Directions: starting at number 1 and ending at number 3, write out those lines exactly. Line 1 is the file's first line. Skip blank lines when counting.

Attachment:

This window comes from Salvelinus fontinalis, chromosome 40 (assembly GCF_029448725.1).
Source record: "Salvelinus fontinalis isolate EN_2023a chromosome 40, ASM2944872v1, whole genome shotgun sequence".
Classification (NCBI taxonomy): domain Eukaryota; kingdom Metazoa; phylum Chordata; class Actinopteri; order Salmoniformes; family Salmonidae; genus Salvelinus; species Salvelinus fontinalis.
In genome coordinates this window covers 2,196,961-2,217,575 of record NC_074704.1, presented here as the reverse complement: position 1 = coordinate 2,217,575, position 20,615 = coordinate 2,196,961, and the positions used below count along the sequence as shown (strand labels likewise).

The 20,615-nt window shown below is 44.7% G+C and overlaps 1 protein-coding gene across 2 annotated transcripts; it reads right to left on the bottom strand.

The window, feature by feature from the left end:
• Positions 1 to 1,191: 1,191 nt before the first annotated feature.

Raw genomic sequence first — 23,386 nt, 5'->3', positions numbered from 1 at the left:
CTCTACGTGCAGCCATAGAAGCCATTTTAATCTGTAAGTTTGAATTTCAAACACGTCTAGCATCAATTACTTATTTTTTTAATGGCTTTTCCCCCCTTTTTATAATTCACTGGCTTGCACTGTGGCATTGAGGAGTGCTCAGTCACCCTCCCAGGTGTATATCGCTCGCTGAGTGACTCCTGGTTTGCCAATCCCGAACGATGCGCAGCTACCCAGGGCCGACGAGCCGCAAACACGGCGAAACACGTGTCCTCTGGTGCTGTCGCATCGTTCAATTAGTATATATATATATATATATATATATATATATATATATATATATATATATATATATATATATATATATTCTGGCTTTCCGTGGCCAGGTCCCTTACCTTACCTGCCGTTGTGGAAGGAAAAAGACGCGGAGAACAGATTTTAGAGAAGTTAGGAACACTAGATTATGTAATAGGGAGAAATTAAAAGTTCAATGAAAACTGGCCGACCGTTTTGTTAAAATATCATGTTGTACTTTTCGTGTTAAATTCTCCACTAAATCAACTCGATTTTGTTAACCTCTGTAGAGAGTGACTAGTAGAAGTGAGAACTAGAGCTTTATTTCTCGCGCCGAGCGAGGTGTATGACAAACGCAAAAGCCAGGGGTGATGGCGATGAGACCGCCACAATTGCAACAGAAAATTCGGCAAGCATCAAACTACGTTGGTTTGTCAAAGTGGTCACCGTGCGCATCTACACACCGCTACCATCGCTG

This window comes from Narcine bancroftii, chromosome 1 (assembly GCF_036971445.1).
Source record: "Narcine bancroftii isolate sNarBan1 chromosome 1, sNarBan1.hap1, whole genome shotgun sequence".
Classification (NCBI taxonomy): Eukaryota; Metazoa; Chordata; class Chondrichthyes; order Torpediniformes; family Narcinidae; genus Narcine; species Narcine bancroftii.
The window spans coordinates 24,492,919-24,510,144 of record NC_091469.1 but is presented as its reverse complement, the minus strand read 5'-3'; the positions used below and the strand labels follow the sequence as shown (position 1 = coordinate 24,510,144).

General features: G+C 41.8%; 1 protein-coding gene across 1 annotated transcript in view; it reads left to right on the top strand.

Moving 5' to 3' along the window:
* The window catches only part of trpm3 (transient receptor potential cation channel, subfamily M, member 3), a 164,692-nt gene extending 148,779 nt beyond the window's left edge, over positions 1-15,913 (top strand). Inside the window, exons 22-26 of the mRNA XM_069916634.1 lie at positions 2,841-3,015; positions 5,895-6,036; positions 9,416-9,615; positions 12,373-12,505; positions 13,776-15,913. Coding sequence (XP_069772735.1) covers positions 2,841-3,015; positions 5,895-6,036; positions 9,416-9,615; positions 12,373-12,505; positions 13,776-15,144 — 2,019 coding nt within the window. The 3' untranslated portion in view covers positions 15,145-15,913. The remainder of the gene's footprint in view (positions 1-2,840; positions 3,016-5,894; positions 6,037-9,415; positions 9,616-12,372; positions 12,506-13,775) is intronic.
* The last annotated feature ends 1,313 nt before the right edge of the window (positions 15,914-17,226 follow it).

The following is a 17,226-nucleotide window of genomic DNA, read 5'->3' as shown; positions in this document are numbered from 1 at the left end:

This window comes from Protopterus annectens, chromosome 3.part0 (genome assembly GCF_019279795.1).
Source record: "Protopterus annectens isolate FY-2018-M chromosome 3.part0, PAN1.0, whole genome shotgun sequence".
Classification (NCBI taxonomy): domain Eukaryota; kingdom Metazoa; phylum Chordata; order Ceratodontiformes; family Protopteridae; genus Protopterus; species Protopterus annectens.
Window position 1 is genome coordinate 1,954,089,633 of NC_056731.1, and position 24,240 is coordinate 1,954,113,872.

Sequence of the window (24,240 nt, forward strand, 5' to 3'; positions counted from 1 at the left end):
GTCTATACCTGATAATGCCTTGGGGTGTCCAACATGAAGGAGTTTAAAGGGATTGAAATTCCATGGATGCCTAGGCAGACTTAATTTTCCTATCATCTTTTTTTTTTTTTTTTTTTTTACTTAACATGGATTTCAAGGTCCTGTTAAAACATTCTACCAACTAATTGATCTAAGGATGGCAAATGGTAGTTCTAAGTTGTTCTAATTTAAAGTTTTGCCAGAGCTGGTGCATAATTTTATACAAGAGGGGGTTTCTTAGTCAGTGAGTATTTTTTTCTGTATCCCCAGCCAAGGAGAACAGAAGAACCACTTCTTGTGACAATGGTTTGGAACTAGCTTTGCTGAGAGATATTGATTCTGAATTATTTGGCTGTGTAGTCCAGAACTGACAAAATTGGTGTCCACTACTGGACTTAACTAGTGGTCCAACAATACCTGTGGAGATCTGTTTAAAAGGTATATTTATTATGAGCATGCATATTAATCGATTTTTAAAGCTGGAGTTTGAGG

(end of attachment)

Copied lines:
This window comes from Salvelinus fontinalis, chromosome 40 (assembly GCF_029448725.1).
Source record: "Salvelinus fontinalis isolate EN_2023a chromosome 40, ASM2944872v1, whole genome shotgun sequence".
Classification (NCBI taxonomy): domain Eukaryota; kingdom Metazoa; phylum Chordata; class Actinopteri; order Salmoniformes; family Salmonidae; genus Salvelinus; species Salvelinus fontinalis.